1. Argo (Warner Brothers, 3,250+ Theaters, 120 Minutes, Rated R): Based a formerly classified, hard-to-believe-if-it-was fiction true story, the film tells the tale of a rescue mission set in the days of the Iranian Hostage Crisis. Six embassy members managed to escape the embassy take over and take residence in the Canadian Embassy. The CIA hatches a plan to get them out–they’ll pose as a Canadian film crew scouting locations. The embassy workers will pose as part of the Canadian crew. The only problem is that the Iranians are very suspicious and if the embassy workers are caught, they are dead.
While “Argo” is fake,the CIA based it on an abandoned adaptation of Roger Zelazny’s novel, Lord of Light. It got to the pre-production stages, with comic book legend Jack Kirby doing design drawings for the film. So, while Ben Affleck won’t be directing the Justice League film, he at least has done another film with a connection, tenuous though it may be, with comics.
Paul Blart: Mall Cop, for some, was a silly exercise in seeing a fat man trip over stuff. I saw it as a witty parody of the Die Hard-type films with Kevin James as the fat guy who trips over stuff recast in the Bruce Willis role. If it was just the former, I probably would have joined the naysayers who didn’t like it. As the latter, I liked it quite a bit.
I did not see The Zookeeper, so I can’t comment on that one, but this film appears to be a return to form. Come to see the fat guy get pummeled repeatedly, stay to see a subversive parody of the “Inspirational Teacher” and “Underdog Sports” genres.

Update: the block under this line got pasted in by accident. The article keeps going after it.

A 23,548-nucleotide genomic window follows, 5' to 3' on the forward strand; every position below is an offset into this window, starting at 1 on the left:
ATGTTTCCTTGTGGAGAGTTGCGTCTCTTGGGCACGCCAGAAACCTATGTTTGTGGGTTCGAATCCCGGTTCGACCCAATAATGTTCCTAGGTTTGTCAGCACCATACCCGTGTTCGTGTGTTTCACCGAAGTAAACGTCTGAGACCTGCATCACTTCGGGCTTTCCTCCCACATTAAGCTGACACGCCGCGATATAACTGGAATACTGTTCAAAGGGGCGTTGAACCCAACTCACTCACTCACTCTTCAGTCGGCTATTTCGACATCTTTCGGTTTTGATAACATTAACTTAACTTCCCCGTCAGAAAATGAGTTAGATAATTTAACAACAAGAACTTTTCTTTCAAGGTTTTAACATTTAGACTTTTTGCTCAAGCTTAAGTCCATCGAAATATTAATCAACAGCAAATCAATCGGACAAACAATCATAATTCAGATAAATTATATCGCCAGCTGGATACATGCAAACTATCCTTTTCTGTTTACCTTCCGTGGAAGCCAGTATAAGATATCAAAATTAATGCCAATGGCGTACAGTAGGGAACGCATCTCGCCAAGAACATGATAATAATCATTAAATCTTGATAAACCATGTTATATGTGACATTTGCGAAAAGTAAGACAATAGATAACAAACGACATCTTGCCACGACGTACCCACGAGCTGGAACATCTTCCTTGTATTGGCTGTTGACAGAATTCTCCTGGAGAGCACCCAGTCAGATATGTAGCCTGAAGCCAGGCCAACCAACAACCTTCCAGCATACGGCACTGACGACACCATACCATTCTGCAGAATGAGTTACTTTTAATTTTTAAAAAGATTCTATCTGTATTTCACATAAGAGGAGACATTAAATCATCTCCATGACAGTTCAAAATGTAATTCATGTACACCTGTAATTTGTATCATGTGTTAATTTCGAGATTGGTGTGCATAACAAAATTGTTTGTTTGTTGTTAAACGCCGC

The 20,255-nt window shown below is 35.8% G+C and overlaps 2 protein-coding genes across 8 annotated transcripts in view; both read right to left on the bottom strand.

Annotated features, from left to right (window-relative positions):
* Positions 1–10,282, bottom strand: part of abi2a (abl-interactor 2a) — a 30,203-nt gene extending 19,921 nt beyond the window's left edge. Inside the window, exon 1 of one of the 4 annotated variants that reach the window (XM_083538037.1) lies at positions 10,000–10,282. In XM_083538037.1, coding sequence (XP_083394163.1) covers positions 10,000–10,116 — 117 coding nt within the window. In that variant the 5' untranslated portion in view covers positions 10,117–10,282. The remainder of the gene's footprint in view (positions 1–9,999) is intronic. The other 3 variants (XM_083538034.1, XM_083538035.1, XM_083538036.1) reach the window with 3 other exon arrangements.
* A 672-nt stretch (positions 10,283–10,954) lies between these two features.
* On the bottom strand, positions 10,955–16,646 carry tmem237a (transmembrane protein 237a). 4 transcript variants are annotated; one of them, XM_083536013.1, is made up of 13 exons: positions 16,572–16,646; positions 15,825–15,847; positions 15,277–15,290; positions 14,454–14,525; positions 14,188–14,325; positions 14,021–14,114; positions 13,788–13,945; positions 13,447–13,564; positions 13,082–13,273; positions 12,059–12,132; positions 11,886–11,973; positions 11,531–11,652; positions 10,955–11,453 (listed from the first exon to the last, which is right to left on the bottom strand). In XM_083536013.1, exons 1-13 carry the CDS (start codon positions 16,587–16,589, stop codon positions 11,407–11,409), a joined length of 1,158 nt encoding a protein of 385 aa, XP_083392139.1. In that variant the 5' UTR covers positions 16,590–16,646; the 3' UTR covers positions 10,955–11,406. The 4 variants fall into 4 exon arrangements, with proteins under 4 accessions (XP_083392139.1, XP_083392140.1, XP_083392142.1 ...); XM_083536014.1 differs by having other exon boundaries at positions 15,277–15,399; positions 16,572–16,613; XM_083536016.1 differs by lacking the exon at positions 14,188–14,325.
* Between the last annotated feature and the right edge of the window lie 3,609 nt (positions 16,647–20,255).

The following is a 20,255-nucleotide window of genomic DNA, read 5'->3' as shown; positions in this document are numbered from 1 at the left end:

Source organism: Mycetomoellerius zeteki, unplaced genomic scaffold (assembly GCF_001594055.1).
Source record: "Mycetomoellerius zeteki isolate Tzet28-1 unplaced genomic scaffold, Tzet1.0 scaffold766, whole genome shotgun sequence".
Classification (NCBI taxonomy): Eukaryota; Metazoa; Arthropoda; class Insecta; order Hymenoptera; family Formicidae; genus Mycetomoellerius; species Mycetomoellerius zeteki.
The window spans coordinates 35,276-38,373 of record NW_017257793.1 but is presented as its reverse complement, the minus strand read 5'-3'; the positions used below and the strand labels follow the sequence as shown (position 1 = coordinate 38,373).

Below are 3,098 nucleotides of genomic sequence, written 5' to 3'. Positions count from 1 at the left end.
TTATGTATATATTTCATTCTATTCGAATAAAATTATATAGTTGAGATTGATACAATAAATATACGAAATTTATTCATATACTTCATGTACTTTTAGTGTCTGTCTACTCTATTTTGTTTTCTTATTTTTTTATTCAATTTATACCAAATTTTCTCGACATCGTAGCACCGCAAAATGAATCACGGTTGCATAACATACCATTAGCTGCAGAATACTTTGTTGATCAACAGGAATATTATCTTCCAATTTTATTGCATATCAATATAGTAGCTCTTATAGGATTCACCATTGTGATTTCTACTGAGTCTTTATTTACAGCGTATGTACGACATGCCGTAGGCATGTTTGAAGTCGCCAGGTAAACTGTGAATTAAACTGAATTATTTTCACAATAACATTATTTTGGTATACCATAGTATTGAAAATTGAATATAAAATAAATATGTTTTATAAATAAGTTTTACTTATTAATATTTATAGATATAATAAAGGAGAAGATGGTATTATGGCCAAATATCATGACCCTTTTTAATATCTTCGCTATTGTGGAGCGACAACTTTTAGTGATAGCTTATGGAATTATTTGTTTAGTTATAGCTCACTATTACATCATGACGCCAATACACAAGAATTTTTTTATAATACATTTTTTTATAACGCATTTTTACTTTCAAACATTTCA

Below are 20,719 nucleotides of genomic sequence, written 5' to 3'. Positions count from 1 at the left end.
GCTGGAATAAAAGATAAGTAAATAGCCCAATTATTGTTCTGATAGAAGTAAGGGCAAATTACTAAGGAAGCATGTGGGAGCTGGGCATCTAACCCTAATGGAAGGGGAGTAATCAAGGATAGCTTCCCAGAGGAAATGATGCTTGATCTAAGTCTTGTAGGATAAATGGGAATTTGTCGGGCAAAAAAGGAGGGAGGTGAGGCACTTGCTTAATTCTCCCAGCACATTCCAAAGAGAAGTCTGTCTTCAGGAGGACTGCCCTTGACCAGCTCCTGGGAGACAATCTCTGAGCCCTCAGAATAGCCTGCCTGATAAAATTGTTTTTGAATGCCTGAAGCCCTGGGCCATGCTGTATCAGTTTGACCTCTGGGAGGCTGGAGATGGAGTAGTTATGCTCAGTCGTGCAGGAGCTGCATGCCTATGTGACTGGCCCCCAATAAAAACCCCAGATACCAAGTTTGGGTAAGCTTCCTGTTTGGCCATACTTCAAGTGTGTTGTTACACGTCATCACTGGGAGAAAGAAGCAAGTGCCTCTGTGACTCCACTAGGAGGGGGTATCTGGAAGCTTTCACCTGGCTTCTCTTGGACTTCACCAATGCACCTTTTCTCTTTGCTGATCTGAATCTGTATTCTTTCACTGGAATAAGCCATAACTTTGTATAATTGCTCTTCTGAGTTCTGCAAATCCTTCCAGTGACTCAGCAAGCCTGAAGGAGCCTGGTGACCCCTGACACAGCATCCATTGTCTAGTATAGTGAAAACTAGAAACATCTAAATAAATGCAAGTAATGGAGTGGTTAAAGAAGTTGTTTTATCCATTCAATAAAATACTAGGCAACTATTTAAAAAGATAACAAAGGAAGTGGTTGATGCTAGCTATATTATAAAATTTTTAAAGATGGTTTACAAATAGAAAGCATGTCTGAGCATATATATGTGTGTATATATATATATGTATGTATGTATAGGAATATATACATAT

What? Stop there? But I haven’t even gotten to the fact that dad’s a writer and the evil box of film he found which releases an evil entity that threatens his family!
Yeah, this film is Frankenstein construction of parts of better films. You don’t need a screenwriter for this, all you need is a computer program. And not even a new computer. You can run it on a dusty old Commodore 64 from the 80s.
The reason why films like The Cabin in the Woods and Scream take such a hold in the horror fandom is because the conventions they mock are ground into dust by films like these. Sure, there will probably be scares in this film, but only because the scene was scary in an earlier film. We need sick bastards to create original horror, not people to rip off the sick bastards that came before them.
4. Seven Psychopaths (CBS Films, @1,475 Theaters, 109 Minutes, Rated R): Speaking of sick bastards, let me present you with Martin McDonagh. I believe me when I say that in this case I mean “sick bastard” as the highest compliment.
McDonagh is one of my most favorite writers. I followed his writing from the stage to the screen, and have been impressed by his talent and ability all along the way. His writing is not for all tastes. He blends the wacky with the gruesome, the pathetic with the fearsome, into a dark comedy brew with great characters, excellent dialog and more than its fair share of heart.
If you are adventurous, and can see only one film this week, and if it playing near you, go see this film. If it wasn’t for a little thing called New York Comic Con, I would be seeing it at Friday’s first showing. But even without seeing, I know it has the best potential to be the best film this weekend.